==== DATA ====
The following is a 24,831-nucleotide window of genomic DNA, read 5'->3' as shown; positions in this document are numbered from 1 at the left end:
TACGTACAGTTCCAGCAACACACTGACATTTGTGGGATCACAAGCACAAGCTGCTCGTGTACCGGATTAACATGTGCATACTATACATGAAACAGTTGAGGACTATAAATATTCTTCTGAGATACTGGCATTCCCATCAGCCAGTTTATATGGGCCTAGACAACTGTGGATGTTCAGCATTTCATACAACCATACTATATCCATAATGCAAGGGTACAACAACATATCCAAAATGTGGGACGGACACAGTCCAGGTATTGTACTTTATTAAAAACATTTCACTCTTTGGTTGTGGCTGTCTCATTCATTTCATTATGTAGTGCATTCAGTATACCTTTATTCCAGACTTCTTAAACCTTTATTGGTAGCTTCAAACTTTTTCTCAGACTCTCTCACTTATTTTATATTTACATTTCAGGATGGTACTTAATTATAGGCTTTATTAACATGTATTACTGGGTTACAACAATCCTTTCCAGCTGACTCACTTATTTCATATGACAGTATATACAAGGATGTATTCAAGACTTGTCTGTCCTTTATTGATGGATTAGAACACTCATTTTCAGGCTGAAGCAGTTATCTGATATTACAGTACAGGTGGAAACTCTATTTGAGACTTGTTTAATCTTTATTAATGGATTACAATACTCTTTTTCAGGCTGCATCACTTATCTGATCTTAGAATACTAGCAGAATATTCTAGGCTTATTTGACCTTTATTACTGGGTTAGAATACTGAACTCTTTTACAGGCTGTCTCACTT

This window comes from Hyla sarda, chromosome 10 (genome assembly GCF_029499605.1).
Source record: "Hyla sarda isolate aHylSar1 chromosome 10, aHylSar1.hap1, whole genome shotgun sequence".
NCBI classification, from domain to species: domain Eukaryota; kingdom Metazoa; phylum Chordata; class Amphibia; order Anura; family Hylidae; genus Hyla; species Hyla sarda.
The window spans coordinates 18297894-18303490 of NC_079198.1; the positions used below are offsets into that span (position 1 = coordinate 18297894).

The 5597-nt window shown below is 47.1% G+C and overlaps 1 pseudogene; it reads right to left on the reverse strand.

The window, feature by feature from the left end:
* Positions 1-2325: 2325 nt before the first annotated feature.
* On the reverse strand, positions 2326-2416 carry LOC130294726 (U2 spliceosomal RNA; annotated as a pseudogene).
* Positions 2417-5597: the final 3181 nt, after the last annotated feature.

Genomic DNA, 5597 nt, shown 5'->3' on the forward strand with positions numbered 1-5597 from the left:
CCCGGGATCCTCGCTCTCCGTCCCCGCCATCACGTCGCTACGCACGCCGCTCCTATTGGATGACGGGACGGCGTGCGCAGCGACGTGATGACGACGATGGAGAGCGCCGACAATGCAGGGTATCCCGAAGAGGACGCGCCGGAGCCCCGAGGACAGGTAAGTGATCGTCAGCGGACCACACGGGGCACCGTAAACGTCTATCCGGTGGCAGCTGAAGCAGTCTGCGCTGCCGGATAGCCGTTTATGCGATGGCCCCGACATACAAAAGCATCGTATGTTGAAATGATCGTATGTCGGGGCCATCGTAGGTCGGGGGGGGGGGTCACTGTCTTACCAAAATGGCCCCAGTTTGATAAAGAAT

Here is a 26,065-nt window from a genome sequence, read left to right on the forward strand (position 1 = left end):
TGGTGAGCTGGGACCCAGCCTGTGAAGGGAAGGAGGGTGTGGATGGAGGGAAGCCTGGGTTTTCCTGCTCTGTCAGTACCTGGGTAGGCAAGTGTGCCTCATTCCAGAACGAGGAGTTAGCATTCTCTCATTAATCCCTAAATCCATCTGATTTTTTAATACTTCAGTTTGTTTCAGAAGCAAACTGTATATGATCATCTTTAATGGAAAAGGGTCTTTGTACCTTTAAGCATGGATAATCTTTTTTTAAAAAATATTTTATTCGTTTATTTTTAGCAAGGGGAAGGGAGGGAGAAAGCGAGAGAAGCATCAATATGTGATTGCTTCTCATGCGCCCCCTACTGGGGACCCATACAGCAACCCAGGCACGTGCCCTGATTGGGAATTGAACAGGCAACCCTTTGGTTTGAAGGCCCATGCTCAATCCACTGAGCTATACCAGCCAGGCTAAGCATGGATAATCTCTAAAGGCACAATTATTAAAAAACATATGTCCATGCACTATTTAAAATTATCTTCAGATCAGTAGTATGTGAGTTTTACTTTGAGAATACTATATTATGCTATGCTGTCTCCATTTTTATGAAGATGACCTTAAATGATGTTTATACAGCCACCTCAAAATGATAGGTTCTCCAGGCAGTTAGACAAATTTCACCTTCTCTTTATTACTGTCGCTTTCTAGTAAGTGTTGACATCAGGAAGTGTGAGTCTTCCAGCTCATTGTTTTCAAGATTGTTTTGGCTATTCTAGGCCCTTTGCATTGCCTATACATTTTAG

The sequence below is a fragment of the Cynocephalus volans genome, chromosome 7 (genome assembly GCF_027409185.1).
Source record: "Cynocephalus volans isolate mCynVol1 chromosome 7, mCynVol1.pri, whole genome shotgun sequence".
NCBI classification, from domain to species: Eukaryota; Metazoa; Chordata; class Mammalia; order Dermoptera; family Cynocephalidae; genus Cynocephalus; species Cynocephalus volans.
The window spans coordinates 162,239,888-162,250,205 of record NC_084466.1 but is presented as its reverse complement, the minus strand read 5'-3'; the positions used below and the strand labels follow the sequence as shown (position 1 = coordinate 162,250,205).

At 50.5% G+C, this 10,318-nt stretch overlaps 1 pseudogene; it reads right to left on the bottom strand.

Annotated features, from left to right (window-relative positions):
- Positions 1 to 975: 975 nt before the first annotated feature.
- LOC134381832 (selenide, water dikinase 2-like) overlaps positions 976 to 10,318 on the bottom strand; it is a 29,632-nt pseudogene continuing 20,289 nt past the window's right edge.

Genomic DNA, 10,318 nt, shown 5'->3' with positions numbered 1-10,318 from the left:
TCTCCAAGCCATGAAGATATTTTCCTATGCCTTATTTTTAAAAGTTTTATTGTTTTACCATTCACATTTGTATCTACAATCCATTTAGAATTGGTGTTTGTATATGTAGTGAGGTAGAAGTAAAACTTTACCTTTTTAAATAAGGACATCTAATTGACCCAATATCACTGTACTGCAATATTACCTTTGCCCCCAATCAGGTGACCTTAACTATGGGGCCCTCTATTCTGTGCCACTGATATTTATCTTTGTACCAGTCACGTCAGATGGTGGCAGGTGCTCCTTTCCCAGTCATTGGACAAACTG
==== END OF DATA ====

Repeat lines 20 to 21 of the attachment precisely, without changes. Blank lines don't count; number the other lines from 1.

At 50.5% G+C, this 10,318-nt stretch overlaps 1 pseudogene; it reads right to left on the bottom strand.

Annotated features, from left to right (window-relative positions):